Just a month after the Inquisitr reported about a Japanese fisherman netting an ultra-rare albino dolphin, we now have reports of a similar spotting in the Florida coast. According to KHOU, the snow-white, albino dolphin was spotted at an estuary off Florida’s east coast in the second week of December. According to the KHOU report, sightings of albino dolphins are rare, and in the past 50 years, there have been only 15 confirmed sightings of these rare creatures.
A video posted to YouTube by a volunteer at the Florida Fish and Wildlife Conservation Commission, confirms that the animal in the video is indeed an albino dolphin. The volunteer, identified as Danielle Carter, later told Florida Today that the video was shot on December 10 at the Indian River Lagoon in Brevard County. However, FWC officials have not confirmed the actual location where the video was shot — probably a move to save the rare animal from garnering unwanted attention from people.
In an email statement, Brandon Basino, a spokesperson for the Fish and Wildlife Research Institute in Florida, confirmed the same.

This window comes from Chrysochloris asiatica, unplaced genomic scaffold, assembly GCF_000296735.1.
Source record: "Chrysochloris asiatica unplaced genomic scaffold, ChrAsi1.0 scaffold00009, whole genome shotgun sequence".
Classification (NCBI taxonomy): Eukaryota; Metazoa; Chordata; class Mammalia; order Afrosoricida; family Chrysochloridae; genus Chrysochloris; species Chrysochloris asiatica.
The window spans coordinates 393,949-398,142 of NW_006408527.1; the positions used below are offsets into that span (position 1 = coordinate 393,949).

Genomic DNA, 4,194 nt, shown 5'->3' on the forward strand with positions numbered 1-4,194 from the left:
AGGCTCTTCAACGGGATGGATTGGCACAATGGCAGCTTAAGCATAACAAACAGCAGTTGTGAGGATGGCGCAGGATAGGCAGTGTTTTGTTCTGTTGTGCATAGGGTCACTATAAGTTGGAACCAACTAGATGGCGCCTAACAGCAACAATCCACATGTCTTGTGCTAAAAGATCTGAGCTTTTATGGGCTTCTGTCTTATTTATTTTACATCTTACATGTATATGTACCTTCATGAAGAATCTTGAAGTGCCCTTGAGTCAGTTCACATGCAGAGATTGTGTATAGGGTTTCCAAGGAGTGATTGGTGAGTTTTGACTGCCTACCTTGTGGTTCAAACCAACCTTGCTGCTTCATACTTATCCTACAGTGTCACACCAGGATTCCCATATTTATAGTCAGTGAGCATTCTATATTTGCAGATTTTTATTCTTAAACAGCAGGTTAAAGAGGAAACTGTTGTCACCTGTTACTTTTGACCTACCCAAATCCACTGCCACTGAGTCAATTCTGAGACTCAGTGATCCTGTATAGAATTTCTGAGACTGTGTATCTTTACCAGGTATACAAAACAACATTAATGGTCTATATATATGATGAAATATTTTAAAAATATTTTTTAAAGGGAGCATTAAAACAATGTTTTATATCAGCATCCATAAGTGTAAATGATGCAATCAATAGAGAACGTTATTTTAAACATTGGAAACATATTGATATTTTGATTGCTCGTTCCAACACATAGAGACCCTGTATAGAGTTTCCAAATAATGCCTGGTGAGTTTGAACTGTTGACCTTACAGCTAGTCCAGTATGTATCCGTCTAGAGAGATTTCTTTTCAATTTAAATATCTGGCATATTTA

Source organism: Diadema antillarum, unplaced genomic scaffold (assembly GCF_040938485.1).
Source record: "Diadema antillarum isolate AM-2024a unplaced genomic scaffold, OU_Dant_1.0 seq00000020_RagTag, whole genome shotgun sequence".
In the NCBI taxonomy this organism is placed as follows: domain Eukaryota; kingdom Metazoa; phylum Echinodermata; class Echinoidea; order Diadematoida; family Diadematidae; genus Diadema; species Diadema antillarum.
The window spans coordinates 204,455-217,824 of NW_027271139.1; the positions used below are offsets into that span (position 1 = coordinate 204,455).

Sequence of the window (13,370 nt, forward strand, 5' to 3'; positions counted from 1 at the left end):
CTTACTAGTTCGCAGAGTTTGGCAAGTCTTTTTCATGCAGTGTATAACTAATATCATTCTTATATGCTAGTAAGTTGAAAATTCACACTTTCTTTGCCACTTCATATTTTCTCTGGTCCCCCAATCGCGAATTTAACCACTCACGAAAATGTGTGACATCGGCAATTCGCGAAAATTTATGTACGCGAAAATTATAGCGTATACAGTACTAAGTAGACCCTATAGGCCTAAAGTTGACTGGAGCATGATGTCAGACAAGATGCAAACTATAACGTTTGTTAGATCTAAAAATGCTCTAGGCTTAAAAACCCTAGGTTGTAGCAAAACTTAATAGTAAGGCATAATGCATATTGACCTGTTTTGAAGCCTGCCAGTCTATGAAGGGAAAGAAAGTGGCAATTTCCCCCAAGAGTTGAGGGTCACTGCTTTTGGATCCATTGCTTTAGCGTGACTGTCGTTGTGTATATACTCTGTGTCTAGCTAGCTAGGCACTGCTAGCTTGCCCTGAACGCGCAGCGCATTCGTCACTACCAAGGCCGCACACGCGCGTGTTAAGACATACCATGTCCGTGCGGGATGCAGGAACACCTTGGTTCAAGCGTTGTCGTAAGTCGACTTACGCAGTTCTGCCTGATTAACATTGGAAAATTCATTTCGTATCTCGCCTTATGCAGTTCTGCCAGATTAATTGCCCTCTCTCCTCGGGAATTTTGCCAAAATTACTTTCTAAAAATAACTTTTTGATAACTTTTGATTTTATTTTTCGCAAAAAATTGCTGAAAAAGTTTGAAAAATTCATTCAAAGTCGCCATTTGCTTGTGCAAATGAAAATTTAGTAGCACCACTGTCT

“We thought it was worth sharing due to their rarity but we are not able to give out an exact location for the sake of the animal’s safety. We did not ask for a specific location for this very reason.”
We have embedded the two-minute video, which shows the white colored albino dolphin surfacing several times. Do watch till the end, where the dolphin is more clearly visible.
While albino dolphins are rare, scientists are aware that such animals are known to exist across 20 different species of dolphins, whales, and porpoises. Just like in the case of humans, albino dolphins are the result of a genetic mutation that slows or in most cases, stop the production of melanin pigments — the agent the gives mammals their skin color.
As mentioned earlier in this piece, there have only been 14 recorded sightings of albino dolphins (Bottlenose) since 1962. The latest sighting would take the count to 15, confirms the National Oceanic and Atmospheric Administration. Albino dolphins are also known as pink dolphins. Very little is known about these animals, again due to their extreme rarity.
As for the albino dolphin caught by Japanese fishermen in November, the fisherman did not kill the animal due to its extreme rarity. It does not make economic sense either to kill such an exotic animal thanks to its price, which according to estimates, is pegged at an astronomical $500,000!
[Image Via YouTube]